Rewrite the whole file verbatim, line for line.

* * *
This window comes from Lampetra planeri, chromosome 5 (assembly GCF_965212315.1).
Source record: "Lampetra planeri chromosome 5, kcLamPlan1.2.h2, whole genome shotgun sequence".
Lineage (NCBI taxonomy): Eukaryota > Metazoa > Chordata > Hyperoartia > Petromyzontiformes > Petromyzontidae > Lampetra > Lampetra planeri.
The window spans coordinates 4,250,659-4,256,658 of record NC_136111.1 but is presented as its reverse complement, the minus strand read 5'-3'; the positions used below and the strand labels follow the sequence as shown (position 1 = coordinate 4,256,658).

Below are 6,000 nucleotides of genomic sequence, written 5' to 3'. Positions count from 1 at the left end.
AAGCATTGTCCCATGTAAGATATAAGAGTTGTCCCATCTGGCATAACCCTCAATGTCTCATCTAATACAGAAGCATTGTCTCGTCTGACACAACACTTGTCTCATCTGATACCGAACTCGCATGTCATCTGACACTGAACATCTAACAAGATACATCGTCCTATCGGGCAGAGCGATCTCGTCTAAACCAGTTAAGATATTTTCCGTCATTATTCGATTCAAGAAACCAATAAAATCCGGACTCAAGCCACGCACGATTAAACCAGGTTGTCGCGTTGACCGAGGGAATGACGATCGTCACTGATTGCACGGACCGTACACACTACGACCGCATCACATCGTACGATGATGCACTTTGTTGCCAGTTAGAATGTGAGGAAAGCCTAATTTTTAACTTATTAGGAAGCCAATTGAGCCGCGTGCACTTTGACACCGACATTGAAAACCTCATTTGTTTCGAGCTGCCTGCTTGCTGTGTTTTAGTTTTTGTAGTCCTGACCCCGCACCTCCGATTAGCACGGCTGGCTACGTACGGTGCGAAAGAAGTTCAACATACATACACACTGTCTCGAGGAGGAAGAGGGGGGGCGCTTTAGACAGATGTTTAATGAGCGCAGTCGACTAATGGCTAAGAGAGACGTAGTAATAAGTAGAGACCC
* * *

This window comes from Lampetra planeri, chromosome 5 (assembly GCF_965212315.1).
Source record: "Lampetra planeri chromosome 5, kcLamPlan1.2.h2, whole genome shotgun sequence".
Lineage (NCBI taxonomy): Eukaryota > Metazoa > Chordata > Hyperoartia > Petromyzontiformes > Petromyzontidae > Lampetra > Lampetra planeri.
The window spans coordinates 4,250,659-4,256,658 of record NC_136111.1 but is presented as its reverse complement, the minus strand read 5'-3'; the positions used below and the strand labels follow the sequence as shown (position 1 = coordinate 4,256,658).

Below are 6,000 nucleotides of genomic sequence, written 5' to 3'. Positions count from 1 at the left end.
AAGCATTGTCCCATGTAAGATATAAGAGTTGTCCCATCTGGCATAACCCTCAATGTCTCATCTAATACAGAAGCATTGTCTCGTCTGACACAACACTTGTCTCATCTGATACCGAACTCGCATGTCATCTGACACTGAACATCTAACAAGATACATCGTCCTATCGGGCAGAGCGATCTCGTCTAAACCAGTTAAGATATTTTCCGTCATTATTCGATTCAAGAAACCAATAAAATCCGGACTCAAGCCACGCACGATTAAACCAGGTTGTCGCGTTGACCGAGGGAATGACGATCGTCACTGATTGCACGGACCGTACACACTACGACCGCATCACATCGTACGATGATGCACTTTGTTGCCAGTTAGAATGTGAGGAAAGCCTAATTTTTAACTTATTAGGAAGCCAATTGAGCCGCGTGCACTTTGACACCGACATTGAAAACCTCATTTGTTTCGAGCTGCCTGCTTGCTGTGTTTTAGTTTTTGTAGTCCTGACCCCGCACCTCCGATTAGCACGGCTGGCTACGTACGGTGCGAAAGAAGTTCAACATACATACACACTGTCTCGAGGAGGAAGAGGGGGGGCGCTTTAGACAGATGTTTAATGAGCGCAGTCGACTAATGGCTAAGAGAGACGTAGTAATAAGTAGAGACCC